Mistaken for Strangers is the tale of two brothers. Unlike most brothers, however, the older brother is front man for a popular indie rock band.
Tom Berninger, slacker extraordinaire, follows his brother around tour as a show roadie and attempts to make a movie out of his experiences. That’s kind of as far as he gets, because there’s no rhyme or reason as to what he’d like to achieve, and the movie meanders as a result.
Matt, the lead singer of the critically acclaimed rock band The National, finally finds himself flush with success. His younger brother, Tom, is a loveable slacker – a filmmaker and metal-head still living with his parents in Cincinnati. On the eve of The National’s biggest tour to date, Matt invites Tom to work for the band as a roadie, unaware of Tom’s plan to film the entire adventure. What starts as a rock documentary soon becomes a surprisingly honest portrait of a charged relationship between two brothers, and the frustration of unfulfilled creative ambitions.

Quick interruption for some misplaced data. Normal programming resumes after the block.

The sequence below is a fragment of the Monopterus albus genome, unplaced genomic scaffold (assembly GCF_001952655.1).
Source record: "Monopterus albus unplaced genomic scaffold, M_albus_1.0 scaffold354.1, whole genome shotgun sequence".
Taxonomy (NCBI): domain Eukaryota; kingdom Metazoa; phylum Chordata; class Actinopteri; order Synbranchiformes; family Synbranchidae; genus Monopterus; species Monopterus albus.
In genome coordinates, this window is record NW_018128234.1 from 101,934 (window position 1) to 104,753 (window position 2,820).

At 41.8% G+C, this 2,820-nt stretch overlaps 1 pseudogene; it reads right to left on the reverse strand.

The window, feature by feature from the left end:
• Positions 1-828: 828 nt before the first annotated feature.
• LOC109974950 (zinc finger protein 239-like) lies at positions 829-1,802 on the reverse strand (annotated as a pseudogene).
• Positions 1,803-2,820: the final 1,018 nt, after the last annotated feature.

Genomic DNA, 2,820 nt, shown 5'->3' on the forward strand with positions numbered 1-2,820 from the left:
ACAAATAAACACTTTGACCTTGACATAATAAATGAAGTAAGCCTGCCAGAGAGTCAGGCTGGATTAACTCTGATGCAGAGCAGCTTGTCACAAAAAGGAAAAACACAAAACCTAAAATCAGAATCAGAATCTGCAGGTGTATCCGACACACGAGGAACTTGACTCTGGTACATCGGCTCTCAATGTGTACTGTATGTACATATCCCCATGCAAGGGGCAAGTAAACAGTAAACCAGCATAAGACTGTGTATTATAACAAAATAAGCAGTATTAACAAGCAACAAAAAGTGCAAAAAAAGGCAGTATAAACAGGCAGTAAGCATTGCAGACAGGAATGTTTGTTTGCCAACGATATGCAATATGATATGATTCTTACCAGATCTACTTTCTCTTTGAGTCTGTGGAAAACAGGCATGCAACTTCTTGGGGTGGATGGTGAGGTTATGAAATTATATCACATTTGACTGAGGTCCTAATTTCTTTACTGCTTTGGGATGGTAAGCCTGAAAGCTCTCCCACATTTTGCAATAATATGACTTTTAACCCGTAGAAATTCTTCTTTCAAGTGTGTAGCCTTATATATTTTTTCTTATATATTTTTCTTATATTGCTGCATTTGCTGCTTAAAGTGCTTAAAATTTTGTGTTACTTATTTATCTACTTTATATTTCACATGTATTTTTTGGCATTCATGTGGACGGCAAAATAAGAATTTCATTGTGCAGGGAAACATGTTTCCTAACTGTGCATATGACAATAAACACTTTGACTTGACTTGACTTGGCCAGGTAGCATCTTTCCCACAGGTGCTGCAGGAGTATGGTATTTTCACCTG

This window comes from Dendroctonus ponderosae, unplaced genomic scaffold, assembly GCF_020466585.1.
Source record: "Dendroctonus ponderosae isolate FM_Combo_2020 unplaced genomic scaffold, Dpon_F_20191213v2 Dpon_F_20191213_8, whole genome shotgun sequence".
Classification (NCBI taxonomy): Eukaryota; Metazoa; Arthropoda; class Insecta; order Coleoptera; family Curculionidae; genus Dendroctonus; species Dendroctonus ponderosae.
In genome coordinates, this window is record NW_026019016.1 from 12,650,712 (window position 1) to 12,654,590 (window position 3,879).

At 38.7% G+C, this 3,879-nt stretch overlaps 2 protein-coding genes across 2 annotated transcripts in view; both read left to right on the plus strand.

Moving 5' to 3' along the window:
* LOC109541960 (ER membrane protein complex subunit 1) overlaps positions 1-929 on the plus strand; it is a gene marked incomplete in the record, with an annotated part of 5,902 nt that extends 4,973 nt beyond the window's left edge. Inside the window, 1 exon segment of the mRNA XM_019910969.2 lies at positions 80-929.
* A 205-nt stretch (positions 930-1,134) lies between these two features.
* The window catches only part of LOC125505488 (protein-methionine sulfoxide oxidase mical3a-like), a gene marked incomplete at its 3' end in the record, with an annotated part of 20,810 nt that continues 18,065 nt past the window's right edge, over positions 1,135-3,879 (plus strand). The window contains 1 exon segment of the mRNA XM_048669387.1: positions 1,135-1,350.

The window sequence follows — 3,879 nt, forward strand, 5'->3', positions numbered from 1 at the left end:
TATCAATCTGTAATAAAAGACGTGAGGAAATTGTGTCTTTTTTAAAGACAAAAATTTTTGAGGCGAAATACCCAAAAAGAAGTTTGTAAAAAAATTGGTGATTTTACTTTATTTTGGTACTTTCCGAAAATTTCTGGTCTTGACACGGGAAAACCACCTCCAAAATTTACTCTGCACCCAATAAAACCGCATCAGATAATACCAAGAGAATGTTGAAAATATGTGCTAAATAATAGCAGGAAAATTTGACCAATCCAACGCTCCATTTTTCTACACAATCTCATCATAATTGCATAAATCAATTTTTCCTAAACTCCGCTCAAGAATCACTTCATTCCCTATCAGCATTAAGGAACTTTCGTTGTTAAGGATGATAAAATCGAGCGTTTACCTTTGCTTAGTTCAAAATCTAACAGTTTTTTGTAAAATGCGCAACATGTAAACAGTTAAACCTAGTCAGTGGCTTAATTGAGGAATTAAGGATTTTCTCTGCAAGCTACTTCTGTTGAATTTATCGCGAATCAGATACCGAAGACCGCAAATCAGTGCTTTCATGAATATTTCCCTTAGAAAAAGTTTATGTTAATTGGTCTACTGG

The most interesting bits of Mistaken for Strangers is the seemingly unscripted backstage access; the transformation of the band from idols back into real people. I don’t know The National well, but this intimate look might appeal to fans of the group. Tom’s unconventional way of ‘un-questioning’ leads to more personality and natural reactions from the band than any reporter interview.
Family, and the relationship between Tom and Matt ultimately take precedent over the band. A few of the band members even good-naturedly remark on how they’re just sounding boards for Tom’s relationship with Matt. There was so much more to dig into here, parallels to draw to the other four band members (also composed of two sets of brothers), but the movie never goes there.
Instead, Tom focuses on his own downward spiral of being the underdog brother – which is perhaps entertaining for the first 30 minutes, but doesn’t quite carry over to the entire length of the movie.
Mistaken for Strangers misses out on a center and is hampered by uneven and poorly shot footage. It might be worthy of a personal family album, but has less use for general consumption. There are some good nuggets in there, but I wish Tom had spent more time honing the movie and less time pandering to the camera.
All in all, give this one a miss. The synopsis proudly opens with a quote from Michael Moore: “[O]ne of the best documentaries about a band that I’ve ever seen.” But comparing Mistaken for Strangers to the strong contenders within the band documentary genre would be the greatest mistake of all.
Mistaken for Strangers final screening on April 19, 2014 at the Vancity Theatre. More information here.